(3) Stay Visible—In an economic downturn as severe as the current one, there is a tendency to cut advertising and marketing budgets rather than lay off employees or close operations. It seems a cost-effective and relatively painless way to ride out the storm. But previous downturns have proven that reducing visibility with existing and potential customers is far less effective in protecting the business than maintaining or increasing marketing and advertising budgets. Effective marketing and advertising keep you on the client’s radar and keep your clients away from competitors. “Out of sight” in business is clearly out of mind.
The good news is that because of online media outlets like the Internet, email, and social networking, marketing and advertising don’t have to be expensive to be effective. So spruce up your website, send out email blasts and if you don’t know how to Twitter or communicate through LinkedIn, find a young employee who does. Hiding your head in the sand may work for an ostrich, but it is a disaster for your business.
(4) Handle Any Workforce Reductions With Care—While you may already be operating and managing lean, this environment still may force you to implement a reduction in force (RIF). This decision never comes easily. Layoffs can destroy morale and leave a company in an uncompetitive position when the recovery occurs. There are alternatives to reducing personnel. Consider alternating work weeks/work hours, hiring and/or salary freezes (or salary reductions), job sharing, reducing or eliminating bonuses, cancelling fringe benefits and identifying employees who would agree to retire early in exchange for attractive exit packages. If it becomes apparent that these alternatives are undesirable or insufficient to ensure economic needs are met, a RIF may be the only viable option.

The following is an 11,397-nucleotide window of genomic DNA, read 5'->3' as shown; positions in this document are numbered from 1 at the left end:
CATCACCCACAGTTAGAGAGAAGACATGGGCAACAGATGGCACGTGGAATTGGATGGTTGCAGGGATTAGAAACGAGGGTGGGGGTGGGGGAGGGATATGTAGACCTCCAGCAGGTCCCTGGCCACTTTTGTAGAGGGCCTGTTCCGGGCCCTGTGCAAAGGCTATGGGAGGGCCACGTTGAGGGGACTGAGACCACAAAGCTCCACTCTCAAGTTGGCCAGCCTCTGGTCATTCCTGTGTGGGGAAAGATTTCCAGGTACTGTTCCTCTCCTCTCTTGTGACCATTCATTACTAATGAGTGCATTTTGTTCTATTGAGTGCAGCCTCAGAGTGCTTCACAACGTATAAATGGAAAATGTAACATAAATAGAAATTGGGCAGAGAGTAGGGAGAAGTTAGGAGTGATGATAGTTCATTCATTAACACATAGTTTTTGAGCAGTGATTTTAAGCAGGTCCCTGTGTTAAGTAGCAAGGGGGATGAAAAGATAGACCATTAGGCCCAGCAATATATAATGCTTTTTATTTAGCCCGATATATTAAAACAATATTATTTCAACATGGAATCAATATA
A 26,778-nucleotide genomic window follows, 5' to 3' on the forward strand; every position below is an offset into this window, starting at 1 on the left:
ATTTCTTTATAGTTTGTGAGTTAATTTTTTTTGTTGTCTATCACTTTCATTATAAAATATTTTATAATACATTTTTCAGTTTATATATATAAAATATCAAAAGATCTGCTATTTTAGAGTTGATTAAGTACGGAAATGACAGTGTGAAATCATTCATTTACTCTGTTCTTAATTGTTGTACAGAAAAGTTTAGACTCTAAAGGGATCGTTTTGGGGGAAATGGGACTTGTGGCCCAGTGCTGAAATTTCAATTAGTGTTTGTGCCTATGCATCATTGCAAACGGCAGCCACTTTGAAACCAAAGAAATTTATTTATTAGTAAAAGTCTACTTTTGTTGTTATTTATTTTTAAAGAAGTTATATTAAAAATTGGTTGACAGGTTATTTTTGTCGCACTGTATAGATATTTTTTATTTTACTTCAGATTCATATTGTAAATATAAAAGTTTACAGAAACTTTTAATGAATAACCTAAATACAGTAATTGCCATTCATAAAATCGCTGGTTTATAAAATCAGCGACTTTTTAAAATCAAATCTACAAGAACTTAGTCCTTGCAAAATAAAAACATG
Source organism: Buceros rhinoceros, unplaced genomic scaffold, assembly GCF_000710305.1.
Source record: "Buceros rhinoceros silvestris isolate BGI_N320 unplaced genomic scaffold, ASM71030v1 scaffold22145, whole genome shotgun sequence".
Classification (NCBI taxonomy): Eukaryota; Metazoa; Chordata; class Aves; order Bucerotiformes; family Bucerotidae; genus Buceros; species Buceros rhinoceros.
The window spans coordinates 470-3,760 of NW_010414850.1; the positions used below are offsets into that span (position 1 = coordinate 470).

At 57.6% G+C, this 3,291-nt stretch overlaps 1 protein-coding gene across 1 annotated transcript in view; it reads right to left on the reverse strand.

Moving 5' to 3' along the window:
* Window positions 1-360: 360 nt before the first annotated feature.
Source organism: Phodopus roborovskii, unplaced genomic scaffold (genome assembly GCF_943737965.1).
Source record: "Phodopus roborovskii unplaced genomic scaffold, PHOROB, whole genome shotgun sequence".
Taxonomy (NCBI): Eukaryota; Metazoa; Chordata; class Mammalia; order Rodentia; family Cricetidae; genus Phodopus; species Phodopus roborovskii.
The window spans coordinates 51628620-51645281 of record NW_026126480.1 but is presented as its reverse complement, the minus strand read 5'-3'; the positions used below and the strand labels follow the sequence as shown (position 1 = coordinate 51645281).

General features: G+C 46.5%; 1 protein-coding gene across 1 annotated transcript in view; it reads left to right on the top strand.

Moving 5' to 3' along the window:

If you need a RIF, do it carefully. RIFs are fraught with legal risks. You can help limit the risk of being sued by a departing employee by having the employee sign a release of claims in connection with any severance packages. But the release needs to be crafted carefully to comply with labor laws. Also, be sure to carefully plan and thoroughly document the process of selecting employees who’ll be terminated, including drafting written business justifications for the RIF itself and the criteria for selection of individual employees. It also should go without saying that everyone at the company should treat the departing employee with courtesy and respect and that you should comply with applicable laws regarding wages and related tax obligations.
(5) Communicate With Lenders—In a weak economy, many companies become unable to make required payments under their credit facilities, and others face financial covenant defaults under their loan agreements.
According to recent Standard & Poor’s research, U.S. firms will face nearly $800 billion in debt maturities through 2009 and the first quarter of 2010. As credit facilities expire, companies (both healthy and distressed) will need to consider refinancing their debt in an effort to continue meeting payment obligations.